posted by mr vino at 3:03 PM on May 20 [1 favorite]


You literally need a bigass fan. Luckily.
posted by marylynn at 3:39 PM on May 20 [2 favorites]


Shit, sorry, missed your original link. I was so excited I knew about bigass fans! (I just want to keep saying "bigass fan").
posted by marylynn at 3:42 PM on May 20 [4 favorites]


One summer I worked in a warehouse in MA which was over 100degrees until we bought a Honeywell commercial fan. It never occurred to me that a fan the same size what I'd had in my window growing up could move easily 5x as much air. Sadly, it looks like the no longer make them (Honeywell HV-181 18inch Stand Fan). Amazon still has a version without the stand, the Honeywell HV180 Floor Fan for a very reasonable $60. I think we paid $250 for the upright model 15 years ago.
posted by notpeter at 4:14 PM on May 20


I'm going to throw a vote to this Dyson fan. I live in a very hot, west-facing apartment on the top floor and it works better than any other fan I've ever used, to the point that I often have to turn it down because I get cold. I have no doubt all these other fans also work, but there's one key difference about this fan: It doesn't BLOW on you like other fans. Even at it's highest speed (which is ridiculously high) you can sit right in front of it and it feels more like a cool breeze instead of a gusty wind. That means you can really have the fan right next to you.

I know it's expensive and seems like a gimmick, but although I got mine last winter for a great price I would be happy to pay full price if I could afford to if I needed to buy another one. Another bonus is that it takes two seconds to clean and doesn't blow dust and sand and cat hair all over the place. I'd at least consider a smaller unit to keep in a bedroom, or to move from room to room to keep close by.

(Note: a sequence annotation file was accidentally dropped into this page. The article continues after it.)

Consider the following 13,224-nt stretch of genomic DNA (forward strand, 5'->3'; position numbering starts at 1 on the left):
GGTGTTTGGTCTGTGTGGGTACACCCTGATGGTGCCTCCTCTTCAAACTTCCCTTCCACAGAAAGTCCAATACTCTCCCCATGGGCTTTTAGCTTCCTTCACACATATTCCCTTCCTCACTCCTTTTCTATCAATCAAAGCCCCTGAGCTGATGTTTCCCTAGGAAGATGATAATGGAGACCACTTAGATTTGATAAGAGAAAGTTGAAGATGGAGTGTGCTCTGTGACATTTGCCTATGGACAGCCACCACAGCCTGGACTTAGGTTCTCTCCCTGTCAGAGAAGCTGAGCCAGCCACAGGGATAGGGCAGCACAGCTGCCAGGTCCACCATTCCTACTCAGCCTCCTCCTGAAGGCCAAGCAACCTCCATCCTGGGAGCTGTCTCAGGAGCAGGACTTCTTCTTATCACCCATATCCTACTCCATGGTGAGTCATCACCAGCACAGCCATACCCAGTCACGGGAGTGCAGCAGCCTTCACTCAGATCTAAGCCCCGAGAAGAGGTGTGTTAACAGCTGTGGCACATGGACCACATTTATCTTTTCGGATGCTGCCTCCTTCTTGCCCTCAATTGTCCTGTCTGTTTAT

posted by Room 641-A at 4:42 PM on May 20


In the past I've used big window fans like the Air King models (or Lasko, their parent company) and have been very happy with them. You just need at least two windows, one for the fan to EXHAUST out of, and another window for the outside air to get pulled in through. It works great if you have multiple intake windows because you'll feel cool everywhere.

In our new house, I can't set this up (yet, most of the windows won't open properly) and it's a drag.

I love that Air King so much I keep it in the attic, in box, hoping for the day when I can break it out again ...
posted by intermod at 8:10 PM on May 20


Sadly, it looks like the no longer make them (Honeywell HV-181 18inch Stand Fan).

Maybe the 18" Industrial Duty Pedestal Fan? (mcmaster-carr)

I'd think about a pusher fan in one window and a puller fan in another window.
posted by sebastienbailard at 10:10 PM on May 20


I'd think about a pusher fan in one window and a puller fan in another window.

Definitely— if you can (reversibly) mount an extractor in an upper window on the hot side, crack windows on the cool side, and use smaller directed fans where you sit/work/live, you'll find lots of relief.
posted by a halcyon day at 11:29 PM on May 20


+1 for intermod's recommendation of a "whole house fan." These move a lot of air. I have this one and recommend it highly. I have it installed on the second floor of my house and have it set to exhaust, and can feel a nice breeze when I crack a window on the first floor. Well worth the money.
posted by ndg at 7:59 AM on May 22